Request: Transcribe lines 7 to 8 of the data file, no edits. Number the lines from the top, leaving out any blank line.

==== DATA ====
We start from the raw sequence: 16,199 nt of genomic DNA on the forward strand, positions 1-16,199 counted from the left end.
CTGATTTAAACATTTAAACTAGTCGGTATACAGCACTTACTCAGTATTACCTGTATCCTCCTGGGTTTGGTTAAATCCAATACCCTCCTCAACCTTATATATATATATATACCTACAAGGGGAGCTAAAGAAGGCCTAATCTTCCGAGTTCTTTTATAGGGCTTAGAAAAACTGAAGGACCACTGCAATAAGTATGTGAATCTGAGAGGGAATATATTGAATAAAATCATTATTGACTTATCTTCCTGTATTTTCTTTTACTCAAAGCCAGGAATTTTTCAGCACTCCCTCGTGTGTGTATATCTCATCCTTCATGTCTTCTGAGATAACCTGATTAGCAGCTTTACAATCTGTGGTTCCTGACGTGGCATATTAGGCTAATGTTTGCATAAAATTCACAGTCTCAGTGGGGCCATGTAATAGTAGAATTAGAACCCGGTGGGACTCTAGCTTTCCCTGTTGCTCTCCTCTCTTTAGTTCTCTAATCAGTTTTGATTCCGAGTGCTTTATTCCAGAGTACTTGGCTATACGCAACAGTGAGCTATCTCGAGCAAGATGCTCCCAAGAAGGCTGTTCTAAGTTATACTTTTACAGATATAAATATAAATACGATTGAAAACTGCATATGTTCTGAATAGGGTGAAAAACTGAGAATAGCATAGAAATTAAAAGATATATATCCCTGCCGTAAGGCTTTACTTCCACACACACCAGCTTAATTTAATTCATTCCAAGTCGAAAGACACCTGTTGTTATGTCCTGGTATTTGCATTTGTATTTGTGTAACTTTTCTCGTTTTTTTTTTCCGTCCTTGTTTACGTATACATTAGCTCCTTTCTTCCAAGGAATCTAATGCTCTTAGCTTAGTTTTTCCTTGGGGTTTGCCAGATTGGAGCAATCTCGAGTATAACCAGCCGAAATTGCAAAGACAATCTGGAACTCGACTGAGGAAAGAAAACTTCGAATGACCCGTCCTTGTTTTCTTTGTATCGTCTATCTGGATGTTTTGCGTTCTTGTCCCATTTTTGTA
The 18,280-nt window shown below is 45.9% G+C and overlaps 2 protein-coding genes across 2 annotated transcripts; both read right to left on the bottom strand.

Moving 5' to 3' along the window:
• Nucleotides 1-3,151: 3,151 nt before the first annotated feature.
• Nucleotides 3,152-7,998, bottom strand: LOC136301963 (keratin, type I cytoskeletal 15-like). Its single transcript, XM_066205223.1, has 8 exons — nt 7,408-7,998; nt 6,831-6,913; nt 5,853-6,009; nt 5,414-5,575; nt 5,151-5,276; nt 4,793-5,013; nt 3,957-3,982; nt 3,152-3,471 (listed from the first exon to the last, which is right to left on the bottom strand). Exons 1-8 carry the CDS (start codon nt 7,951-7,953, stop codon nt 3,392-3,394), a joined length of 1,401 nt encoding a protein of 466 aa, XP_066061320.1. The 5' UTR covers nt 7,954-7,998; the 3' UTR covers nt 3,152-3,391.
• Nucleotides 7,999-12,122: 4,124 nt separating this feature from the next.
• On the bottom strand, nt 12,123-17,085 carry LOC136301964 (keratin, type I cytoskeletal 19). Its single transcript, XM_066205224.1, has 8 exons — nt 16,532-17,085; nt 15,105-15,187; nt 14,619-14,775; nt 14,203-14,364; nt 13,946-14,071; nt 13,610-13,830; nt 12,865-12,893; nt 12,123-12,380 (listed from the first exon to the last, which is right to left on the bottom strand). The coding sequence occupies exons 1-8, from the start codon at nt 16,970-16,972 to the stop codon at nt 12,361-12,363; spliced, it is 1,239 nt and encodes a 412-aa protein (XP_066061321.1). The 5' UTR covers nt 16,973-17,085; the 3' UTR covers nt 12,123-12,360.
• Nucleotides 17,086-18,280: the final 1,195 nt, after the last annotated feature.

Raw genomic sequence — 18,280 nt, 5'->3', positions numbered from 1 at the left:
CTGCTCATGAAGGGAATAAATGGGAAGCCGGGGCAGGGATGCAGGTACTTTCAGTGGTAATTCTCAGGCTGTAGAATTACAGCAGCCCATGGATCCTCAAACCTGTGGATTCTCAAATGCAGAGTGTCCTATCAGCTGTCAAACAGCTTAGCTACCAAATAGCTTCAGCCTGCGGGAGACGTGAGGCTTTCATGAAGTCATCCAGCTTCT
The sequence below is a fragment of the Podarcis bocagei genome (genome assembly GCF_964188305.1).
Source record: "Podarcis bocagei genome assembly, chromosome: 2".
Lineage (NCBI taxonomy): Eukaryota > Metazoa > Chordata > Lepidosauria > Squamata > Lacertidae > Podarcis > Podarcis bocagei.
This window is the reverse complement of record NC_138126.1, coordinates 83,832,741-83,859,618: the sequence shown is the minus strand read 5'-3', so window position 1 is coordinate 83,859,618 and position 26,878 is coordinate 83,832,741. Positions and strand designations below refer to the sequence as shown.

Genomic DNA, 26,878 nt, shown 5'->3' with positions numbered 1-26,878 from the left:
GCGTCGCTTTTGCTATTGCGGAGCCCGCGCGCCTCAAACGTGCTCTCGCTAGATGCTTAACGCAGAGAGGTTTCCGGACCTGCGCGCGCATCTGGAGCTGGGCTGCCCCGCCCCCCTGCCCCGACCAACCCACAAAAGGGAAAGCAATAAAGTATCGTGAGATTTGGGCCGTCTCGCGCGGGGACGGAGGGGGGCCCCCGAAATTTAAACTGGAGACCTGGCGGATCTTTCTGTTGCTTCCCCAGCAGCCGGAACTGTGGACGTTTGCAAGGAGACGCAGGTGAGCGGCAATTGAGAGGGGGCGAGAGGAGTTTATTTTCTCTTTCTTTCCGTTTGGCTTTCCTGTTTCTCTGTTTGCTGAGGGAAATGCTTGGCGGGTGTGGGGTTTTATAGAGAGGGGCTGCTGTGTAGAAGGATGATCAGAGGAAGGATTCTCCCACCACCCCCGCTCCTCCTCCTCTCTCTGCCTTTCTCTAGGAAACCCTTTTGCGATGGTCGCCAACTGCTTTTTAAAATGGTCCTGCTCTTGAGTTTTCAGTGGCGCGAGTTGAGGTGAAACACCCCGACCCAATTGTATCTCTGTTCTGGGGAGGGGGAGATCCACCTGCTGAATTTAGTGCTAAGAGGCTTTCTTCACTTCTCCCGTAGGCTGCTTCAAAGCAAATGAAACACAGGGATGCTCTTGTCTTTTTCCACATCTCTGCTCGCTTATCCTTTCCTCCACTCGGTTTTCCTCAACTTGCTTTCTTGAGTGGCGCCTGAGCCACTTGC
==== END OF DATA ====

• Nucleotides 7,999-12,122: 4,124 nt separating this feature from the next.
• On the bottom strand, nt 12,123-17,085 carry LOC136301964 (keratin, type I cytoskeletal 19). Its single transcript, XM_066205224.1, has 8 exons — nt 16,532-17,085; nt 15,105-15,187; nt 14,619-14,775; nt 14,203-14,364; nt 13,946-14,071; nt 13,610-13,830; nt 12,865-12,893; nt 12,123-12,380 (listed from the first exon to the last, which is right to left on the bottom strand). The coding sequence occupies exons 1-8, from the start codon at nt 16,970-16,972 to the stop codon at nt 12,361-12,363; spliced, it is 1,239 nt and encodes a 412-aa protein (XP_066061321.1). The 5' UTR covers nt 16,973-17,085; the 3' UTR covers nt 12,123-12,360.